B.   A country built on a series of laws that protect individual freedoms (such as worship) that has seen itself evolve over time as it tries to address, sometimes with limited success, extending these protections to all citizens.  

C.  The country I live in.   

D.  Awesome

E.  The most greatest country in the universe, founded by God, and ordained with laws, based on Judeo-Christian beliefs.  It gives everyone the ability to be a billionaire CEO of a Fortune 500 company if they just work hard enough and aren't filthy drug taking welfare cheats, and has since it was created back sometime in the 1700s.   Oh, and Martin Luther King is a pretty great guy who would be a Republican today.   Just please don't name a school or street for him in my neighborhood.  


A = 1
B = 2
C = 3
D = 4
E = 5  

Add the score above to 0 (as learned in our AP Math course) to get your score.    If you have received a 3 or above, you have received college credit that can be enjoyed at Bob Jones and Liberty University.   


Saturday, February 14, 2015

Mr. Wilhelmi, Mike Huckabee, and Why Science, Education, and Learning Matters

Among all of my many classes in grade school, Mr. Wilhelmi's 7th grade biology stood out, and not just because it's where we had sex ed.   Mr. Wilhelmi believed in bringing science to life, and his classroom was full of animals, pictures, and displays among the black lab tables where dead frogs, cow eyes, and worms would meet their ultimate fate.   He even had a real bathtub with a small alligator in it.  Have to imagine that Allstate might frown on that little liability these days.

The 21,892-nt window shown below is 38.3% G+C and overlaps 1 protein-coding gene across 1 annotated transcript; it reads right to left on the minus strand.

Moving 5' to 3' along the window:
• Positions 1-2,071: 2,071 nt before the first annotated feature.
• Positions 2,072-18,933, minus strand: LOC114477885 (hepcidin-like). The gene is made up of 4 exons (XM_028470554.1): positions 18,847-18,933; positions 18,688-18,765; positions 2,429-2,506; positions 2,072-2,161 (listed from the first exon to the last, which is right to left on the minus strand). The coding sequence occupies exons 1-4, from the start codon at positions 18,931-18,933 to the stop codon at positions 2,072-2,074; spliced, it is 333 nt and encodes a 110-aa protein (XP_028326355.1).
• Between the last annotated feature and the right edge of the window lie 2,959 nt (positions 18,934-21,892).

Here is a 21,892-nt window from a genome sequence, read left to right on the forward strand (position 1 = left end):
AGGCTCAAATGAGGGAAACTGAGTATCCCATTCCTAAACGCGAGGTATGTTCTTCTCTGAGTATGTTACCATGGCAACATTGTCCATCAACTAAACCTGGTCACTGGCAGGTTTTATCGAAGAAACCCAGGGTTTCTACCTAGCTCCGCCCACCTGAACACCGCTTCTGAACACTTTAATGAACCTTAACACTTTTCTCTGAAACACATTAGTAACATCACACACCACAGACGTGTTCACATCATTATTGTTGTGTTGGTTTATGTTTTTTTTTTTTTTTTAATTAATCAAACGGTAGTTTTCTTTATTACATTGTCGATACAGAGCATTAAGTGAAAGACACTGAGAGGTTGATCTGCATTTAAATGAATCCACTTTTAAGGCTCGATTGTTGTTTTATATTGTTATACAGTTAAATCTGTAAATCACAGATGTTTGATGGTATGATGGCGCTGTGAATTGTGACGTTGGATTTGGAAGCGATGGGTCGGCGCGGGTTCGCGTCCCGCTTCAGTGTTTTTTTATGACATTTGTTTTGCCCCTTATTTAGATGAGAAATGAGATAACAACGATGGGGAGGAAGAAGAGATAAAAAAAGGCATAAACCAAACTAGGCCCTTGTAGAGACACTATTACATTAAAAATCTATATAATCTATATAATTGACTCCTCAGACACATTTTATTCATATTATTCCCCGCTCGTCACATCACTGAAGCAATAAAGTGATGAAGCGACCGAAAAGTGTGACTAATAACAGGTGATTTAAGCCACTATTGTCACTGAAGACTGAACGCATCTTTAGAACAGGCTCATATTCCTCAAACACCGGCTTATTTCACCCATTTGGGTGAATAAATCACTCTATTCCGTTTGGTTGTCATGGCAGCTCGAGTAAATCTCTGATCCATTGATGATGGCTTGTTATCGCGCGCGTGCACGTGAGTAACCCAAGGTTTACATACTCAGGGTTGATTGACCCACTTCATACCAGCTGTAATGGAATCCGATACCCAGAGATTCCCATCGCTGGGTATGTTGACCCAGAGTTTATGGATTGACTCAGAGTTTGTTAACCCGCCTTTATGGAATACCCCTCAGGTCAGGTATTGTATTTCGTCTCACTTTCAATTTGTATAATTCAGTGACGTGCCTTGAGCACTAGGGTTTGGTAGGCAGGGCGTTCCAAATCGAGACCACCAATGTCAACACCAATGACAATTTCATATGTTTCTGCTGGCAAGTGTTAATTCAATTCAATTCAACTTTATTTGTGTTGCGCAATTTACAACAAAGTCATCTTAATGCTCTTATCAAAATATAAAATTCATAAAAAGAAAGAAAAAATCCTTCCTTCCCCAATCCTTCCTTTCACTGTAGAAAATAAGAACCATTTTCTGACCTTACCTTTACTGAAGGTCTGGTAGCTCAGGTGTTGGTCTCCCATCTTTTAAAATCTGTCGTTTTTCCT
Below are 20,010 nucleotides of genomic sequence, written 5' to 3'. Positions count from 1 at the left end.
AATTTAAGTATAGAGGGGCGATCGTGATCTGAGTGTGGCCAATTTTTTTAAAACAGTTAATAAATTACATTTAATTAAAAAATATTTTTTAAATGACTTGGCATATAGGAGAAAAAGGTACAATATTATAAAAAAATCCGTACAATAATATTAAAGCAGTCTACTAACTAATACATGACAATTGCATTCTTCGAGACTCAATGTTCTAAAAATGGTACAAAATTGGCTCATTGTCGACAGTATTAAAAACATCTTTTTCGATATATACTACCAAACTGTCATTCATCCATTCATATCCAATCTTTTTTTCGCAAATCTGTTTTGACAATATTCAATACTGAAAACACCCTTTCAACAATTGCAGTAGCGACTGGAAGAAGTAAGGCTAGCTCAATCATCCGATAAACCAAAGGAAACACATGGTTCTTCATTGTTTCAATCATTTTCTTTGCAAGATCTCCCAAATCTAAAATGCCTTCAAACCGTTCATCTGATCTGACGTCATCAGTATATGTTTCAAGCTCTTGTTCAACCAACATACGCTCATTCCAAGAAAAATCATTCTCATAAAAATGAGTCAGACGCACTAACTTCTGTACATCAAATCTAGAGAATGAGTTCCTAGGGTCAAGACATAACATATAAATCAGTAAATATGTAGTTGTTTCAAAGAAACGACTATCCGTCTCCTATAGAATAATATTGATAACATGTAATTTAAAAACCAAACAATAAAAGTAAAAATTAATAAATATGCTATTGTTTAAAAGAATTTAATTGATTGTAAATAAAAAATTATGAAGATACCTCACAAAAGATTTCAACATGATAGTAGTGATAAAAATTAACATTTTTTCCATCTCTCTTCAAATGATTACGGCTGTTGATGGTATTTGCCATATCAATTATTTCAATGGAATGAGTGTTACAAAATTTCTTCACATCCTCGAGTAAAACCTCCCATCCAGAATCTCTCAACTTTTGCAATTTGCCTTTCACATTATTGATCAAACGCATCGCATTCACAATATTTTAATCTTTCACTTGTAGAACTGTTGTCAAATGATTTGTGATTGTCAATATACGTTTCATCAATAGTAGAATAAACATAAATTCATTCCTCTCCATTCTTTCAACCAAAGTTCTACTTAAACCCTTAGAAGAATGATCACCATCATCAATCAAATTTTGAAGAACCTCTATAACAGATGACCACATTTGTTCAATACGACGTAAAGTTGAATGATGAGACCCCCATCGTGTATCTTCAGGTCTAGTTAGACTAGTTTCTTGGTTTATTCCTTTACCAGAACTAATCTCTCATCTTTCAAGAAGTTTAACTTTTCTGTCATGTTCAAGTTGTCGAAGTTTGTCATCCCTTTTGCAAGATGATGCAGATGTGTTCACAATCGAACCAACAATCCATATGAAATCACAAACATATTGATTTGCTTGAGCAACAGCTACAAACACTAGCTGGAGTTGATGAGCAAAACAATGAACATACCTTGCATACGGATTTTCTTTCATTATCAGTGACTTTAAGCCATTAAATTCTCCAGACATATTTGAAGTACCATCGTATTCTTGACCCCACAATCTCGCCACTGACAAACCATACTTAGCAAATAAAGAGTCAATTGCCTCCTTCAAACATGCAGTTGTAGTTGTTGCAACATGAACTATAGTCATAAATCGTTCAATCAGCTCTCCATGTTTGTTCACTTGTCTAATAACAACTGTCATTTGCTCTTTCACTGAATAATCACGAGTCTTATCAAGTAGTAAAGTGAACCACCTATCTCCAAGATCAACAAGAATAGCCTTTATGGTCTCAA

Mr. Wilhelmi introduced me to the idea of science experiments and testing a hypothesis against a control to collect data that either supports or refutes your idea.  My experiment was one of those dumb ideas you come up with out of desperation (and a desire to do something simple).    I would test how much food mice would eat under normal room temperature versus a warmer environment (controlled with a highly advanced scientific tool called a heating pad).   Each day I would weigh out the amount of food the mice ate (from my carefully crafted food dish designed to keep food from being spread everywhere) and compare the two.   In those days before Word, Powerpoint, and Excel, I handwrote a large report complete with hand-drawn graphs, hypothesis, conclusion, and experiment methodology.